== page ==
Planning: Is the first phase of costs for individual projects. It begins with securing the script either through the studio, author (of a book) or even a game prototype. This part of the process is extremely risky in terms of money because there is no guarantee at this point that the script will become a movie/television show/ video game. Edward Jay Epstein said, “One out of every ten scripts that studios buy is ever developed into a film” (Havens & Lotz).
While the procedures alters with each film the process and areas of cost remain about the same.
1. Negotiating film rights and properties to work: making sure individuals creative talent is preserved and correctly acknowledge/rewarded
2. Important People
a. Writers: Either hired by the studio or the directors or producers. It takes multiple steps to reach the final product (which even then can be changed during production).
b. Agents/Agencies/Managers: Often hired by writers and other important “players” to represent them and be in charge of marketing their different products and help negotiate terms that are favorable for the individual.
c. Entertainment Lawyers: help to organize and navigate through the different terms and contracts. They are especially useful for motion picture productions.
d. Producers: There are many different types of produces and spread across a wide range of roles. Typically they guide a film through development (obtaining a scripts, selecting talents, securing financing), pre-production, production, and post-production.
3. Production companies: Form pacts and agreements for development and output – ultimately deciding which network or studios will have the rights to which film. Not all pacts involve financing upfront but some do (ex: a first-look deal).
4. Key Talents (actors/actresses): a large part of the budget, especially depending on their previous work and fame, goes to the actors and actresses.
5. Funding sources: This plays a huge role in whether the film moves to production. There are so many aspects in this step that can fall and ruin the films chance at being produced. This is when they seek out loans, investments, advertisements, product placement deals, etc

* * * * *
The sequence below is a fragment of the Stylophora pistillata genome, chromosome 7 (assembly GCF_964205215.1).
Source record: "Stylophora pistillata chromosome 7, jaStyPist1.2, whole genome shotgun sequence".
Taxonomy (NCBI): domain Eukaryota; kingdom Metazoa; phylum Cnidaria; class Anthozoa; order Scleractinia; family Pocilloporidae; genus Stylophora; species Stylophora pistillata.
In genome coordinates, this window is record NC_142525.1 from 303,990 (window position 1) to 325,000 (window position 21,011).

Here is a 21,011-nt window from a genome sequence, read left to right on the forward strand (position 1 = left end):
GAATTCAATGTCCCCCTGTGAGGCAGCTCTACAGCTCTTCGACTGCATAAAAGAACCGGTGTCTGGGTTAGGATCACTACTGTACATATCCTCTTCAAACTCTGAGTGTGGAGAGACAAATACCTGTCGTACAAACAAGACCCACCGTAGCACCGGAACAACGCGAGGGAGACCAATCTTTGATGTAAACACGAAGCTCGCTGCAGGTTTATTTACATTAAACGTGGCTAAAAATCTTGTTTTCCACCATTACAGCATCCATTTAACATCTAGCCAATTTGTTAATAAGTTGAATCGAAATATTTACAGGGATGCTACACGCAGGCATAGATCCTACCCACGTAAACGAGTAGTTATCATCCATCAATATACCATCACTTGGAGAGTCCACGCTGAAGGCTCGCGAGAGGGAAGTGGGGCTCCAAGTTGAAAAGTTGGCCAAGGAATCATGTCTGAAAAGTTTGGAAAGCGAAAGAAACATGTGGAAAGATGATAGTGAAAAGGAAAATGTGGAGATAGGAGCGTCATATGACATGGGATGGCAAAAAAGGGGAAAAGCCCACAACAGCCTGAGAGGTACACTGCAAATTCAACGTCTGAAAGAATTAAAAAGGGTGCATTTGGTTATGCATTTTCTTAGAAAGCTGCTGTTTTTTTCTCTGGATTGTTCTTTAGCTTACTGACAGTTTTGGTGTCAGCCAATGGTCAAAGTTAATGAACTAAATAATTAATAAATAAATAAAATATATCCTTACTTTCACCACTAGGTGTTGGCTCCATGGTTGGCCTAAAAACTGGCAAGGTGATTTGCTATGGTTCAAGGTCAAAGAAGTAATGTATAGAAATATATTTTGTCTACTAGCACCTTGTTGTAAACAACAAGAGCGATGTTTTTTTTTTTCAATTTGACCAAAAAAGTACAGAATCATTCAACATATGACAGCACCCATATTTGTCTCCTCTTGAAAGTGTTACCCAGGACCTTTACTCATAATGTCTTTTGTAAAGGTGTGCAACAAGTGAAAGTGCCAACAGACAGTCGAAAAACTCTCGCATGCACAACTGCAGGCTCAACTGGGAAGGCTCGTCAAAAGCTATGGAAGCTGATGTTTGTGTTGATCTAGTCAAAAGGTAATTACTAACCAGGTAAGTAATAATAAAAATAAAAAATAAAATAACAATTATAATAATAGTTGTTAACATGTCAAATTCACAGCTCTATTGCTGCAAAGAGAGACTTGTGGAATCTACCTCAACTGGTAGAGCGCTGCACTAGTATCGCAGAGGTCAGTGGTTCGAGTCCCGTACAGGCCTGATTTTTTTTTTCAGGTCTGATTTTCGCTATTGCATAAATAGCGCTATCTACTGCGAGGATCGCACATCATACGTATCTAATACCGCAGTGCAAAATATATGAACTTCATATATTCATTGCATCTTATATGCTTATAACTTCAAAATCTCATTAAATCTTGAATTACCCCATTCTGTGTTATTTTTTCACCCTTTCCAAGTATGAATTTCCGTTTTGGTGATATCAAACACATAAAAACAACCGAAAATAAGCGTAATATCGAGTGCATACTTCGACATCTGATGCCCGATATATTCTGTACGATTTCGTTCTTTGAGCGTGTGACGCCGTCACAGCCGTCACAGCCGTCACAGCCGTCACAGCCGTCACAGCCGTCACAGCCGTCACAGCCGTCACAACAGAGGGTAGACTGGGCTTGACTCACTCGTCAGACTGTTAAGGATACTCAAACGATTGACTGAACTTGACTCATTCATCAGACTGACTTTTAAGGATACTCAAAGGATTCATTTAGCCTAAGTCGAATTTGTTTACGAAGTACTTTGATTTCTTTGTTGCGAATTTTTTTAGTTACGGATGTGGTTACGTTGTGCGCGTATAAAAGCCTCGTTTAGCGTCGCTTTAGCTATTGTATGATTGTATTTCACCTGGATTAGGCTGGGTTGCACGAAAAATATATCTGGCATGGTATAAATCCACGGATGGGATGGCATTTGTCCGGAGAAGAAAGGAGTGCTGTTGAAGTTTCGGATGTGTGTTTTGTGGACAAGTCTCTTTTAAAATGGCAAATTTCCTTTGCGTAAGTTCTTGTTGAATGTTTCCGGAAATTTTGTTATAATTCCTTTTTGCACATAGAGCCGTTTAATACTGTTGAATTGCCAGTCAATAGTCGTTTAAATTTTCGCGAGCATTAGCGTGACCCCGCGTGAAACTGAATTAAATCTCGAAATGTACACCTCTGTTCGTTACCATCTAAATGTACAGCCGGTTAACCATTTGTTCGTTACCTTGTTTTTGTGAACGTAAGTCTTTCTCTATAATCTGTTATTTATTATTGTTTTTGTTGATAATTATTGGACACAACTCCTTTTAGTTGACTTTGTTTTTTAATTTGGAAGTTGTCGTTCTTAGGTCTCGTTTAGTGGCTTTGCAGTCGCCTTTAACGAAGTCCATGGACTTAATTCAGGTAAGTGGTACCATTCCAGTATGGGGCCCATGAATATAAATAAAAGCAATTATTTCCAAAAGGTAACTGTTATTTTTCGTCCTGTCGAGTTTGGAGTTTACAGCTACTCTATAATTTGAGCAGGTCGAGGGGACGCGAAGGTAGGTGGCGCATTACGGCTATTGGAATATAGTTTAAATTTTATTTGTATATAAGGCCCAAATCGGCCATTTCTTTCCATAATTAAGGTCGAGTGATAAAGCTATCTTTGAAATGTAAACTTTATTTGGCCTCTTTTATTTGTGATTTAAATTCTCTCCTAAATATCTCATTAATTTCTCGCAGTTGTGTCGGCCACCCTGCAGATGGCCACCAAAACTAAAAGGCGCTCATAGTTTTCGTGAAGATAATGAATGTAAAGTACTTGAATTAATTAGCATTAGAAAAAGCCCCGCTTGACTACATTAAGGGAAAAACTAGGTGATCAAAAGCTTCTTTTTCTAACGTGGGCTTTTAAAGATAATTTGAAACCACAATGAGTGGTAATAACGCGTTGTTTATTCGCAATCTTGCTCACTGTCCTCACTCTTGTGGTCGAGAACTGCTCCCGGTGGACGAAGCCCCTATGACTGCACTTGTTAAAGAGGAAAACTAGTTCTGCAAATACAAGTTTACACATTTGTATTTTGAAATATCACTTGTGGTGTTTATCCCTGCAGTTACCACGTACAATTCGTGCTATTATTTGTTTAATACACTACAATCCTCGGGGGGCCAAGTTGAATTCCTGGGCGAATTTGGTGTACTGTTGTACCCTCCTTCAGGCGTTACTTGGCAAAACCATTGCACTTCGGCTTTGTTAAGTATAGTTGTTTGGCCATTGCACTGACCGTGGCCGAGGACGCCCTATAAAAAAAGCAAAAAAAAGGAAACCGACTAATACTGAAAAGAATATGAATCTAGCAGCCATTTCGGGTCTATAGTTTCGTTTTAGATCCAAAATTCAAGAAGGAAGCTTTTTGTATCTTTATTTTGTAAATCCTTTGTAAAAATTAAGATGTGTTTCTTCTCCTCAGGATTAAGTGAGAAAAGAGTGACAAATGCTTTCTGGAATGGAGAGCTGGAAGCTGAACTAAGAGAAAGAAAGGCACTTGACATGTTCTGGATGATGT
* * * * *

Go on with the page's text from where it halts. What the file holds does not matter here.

6. Co-Production: the “creative partners” – this relationship helps with the funding in return receiving rights to the final film/show
7. Pre-Production Costs: this includes the filming materials and other equipments (which is usually rented)
8. Location: this has moved from primarily set designs in California to the new phenomenon of having sets “on location”. These various locations love the business and press that their spot gets so they become very accommodating for production companies and studios.
9. Post Production: Special effects (which keep needing to top the last movie), editing, scoring, music, and the cost just seem to continue even after all the filming is over.
The costs that surprised me the most were the ones towards the beginning, which involved all the legal aspects and the partnerships/pacts with different companies. All of these hidden costs happen before the actors and actresses are even casted, before the film is even produced and then on top of everything the companies need to invest more in advertising and marketing. By the time the film is finalized these companies are in so much debt and yet still don’t know if the audience will like the final product or not. The whole process was extremely interesting to see lay out in this article. As viewers we only see the final product and have no idea what time, money, and manpower need to go into making the 2-hour film we pay (or at least should pay – a whole other cost issue) to see.